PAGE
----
I create a weekly menu to help save money on food. I check my pantry first and this week it was a toss up between white beans and French lentils. I had lots of millet and quinoa, too. Since our meals are vegetarian, main dishes include grains, pasta, tofu and tempeh dishes. I choose vegetables in in season, and I always have a few selections from the farmers' market.
Though beans are a weekly staple in our house, they have a bad rap. Beans can cause digestive disturbances and they're often referred to as "the poor man's meat." They aren't paleo, but neither am I and if you want to be economical, maybe you should reconsider beans. They are filled with nutrition so for just pennies, you can be totally satisfied. I once did a demo at a food bank because the manager said, people will take peanut butter over beans, most people just don't know how to cook them. If you aren't used to beans, add them slowly. Add a few to salads or soups and gradually increase your intake.
Here are some tips on digesting beans.
Let me add one additional tip: if you get this year's bean harvest (at the farmers market), they are much more digestible. Cooking old beans is like trying to soften gravel from the driveway. Those beans that have been in the back of your cupboard for years--get rid of them, pronto.
Farmers' markets may be more expensive but you know when the crop was harvested and often the flavors are amazing.
But if you're on a budget this year like me, I get that too.
A friend asked what I was having for dinner yesterday and when I said Baked Beans, Corn Muffins and Coleslaw, she said, "Are you kidding me, that sounds like prison food." I don't take myself very seriously so I thought it was funny. Maybe people think of canned beans when you mention baked beans, but I started wondering if my whole weekly menu was similar to prison fare.
Here is my weekly dinner menu for this week:
Smoky Baked Beans, coleslaw with carrots, corn muffins
Tortilla Soup, tempeh taco sliders, green salad
Quinoa Fritters with salsa, vegetable stir fry, corn tortillas
Tofu-Shiitake Mushroom Scramble, tempeh bacon, whole grain toast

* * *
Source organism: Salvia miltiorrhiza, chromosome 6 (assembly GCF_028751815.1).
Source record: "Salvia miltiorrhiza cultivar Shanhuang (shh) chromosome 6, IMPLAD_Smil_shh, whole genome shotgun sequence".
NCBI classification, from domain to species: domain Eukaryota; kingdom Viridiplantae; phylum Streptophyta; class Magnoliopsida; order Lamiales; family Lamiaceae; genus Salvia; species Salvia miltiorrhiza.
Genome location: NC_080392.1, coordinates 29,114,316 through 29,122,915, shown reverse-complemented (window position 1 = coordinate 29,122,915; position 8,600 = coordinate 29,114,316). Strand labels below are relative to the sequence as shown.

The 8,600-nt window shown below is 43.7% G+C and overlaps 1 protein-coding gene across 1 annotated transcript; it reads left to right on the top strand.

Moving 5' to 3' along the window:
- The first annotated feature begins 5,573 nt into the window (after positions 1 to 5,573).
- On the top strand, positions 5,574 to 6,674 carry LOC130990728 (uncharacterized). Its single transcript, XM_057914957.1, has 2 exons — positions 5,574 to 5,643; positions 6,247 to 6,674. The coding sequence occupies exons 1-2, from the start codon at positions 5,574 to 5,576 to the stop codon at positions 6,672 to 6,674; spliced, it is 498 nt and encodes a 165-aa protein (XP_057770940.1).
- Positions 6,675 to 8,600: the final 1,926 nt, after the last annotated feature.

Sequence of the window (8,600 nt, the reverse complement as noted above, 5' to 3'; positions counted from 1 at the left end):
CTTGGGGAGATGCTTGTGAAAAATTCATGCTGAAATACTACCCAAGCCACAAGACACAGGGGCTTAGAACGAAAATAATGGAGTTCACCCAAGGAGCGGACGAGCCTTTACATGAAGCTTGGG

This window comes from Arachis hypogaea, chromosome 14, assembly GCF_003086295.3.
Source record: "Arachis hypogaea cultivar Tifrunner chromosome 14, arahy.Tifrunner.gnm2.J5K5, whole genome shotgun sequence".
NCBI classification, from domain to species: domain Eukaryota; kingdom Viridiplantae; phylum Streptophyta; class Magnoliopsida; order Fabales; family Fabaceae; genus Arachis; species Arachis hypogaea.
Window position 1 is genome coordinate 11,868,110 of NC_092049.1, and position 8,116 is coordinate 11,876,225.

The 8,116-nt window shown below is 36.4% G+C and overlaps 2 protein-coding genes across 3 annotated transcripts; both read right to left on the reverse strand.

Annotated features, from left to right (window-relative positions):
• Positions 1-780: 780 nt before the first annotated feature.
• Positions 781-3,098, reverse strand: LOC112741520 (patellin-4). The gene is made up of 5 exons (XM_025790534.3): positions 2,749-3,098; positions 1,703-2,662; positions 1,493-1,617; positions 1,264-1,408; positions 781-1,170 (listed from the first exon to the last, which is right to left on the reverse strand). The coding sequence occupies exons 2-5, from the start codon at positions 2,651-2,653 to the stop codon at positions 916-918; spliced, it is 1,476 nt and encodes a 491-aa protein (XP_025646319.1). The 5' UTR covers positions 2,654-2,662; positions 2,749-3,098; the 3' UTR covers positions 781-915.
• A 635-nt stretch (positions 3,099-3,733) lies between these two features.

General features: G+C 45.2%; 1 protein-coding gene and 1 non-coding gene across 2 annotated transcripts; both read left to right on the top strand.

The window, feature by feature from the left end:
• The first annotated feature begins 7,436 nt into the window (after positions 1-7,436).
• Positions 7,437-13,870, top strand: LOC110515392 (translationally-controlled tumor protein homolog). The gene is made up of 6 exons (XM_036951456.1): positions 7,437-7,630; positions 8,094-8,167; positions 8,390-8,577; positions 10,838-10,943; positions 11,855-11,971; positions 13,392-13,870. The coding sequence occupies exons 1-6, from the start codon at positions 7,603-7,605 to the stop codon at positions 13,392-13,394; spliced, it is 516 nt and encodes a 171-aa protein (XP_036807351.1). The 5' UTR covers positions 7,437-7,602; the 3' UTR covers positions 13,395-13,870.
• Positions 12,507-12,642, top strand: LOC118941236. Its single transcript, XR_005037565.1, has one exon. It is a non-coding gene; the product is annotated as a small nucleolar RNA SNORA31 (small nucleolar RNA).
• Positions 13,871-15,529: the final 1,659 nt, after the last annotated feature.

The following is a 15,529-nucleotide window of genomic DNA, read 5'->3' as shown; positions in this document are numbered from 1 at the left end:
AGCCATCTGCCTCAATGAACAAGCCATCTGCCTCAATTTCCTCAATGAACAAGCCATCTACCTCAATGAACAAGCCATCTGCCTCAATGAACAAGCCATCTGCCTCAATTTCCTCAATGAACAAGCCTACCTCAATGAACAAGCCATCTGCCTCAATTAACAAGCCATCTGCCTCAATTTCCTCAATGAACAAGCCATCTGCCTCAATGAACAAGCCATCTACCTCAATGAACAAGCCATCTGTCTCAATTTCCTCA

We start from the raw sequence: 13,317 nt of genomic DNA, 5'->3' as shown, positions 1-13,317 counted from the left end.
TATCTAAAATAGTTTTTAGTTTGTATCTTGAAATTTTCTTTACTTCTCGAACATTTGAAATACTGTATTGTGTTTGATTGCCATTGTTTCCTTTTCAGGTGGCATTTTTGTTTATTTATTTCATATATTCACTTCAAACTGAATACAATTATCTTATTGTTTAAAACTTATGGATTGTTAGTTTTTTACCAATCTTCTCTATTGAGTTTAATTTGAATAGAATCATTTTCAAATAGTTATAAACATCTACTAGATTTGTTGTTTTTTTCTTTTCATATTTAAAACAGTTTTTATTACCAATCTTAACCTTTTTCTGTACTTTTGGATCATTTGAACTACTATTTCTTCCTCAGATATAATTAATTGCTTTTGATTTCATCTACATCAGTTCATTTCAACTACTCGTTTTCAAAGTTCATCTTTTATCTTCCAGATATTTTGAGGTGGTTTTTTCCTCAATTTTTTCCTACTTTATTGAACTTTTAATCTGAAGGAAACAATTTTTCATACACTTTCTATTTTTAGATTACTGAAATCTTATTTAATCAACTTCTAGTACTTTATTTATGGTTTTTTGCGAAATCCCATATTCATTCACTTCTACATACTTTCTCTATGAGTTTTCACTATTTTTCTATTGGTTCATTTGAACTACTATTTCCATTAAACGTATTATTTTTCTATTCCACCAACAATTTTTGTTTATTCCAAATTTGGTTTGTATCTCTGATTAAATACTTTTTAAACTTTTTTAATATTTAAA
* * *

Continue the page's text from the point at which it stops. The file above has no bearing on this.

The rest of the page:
Cuban Red Beans and Rice, sauteed garlic and kale, carrot salad
Orzo Pasta with Spinach and Pine Nuts, marinated beets, green salad
I only write enough for six days because one day is bound to be leftovers, sandwiches or veggie burgers. Or we may go out to eat, but this is my year of living frugally. I'm not sure it's prison fare--I think they must get cheap subsidy stuff from the government. You wouldn't find pine nuts or quinoa fritters and you might not even find vegetarian options there.
It's probably more expensive to use canned sweet potato puree. I actually saved this can and used a real sweet potato that I found for 79 cents a pound.
Smoky Baked Beans
1 large onion, diced
2 tablespoons canola oil, divided
1/4 cup molasses
2 tablespoons prepared mustard
1 teaspoon brown sugar
2 cloves garlic, pressed
1 or 2 dried chipotle chiles
1 cup white beans, soaked overnight and drained
2 cups water
4 or 5 strips tempeh bacon, cut into 1-inch strips
1 can sweet potato puree
Sea salt to taste (optional)
Saute onions in half of canola oil until browned. Remove from heat. Stir in molasses, prepared mustard, brown sugar and garlic.
Place in a pot with drained white beans and water. Bring to a boil. Reduce heat and simmer for one hour or until beans are tender. Saute the tempeh bacon in remaining canola oil until browned. Stir sweet potato puree and tempeh bacon into the white beans. Continue to simmer until you want to serve the beans. Season with sea salt, if desired. Remove the chipotle chiles before serving.
|Excuse me, but we'd like a second helping.|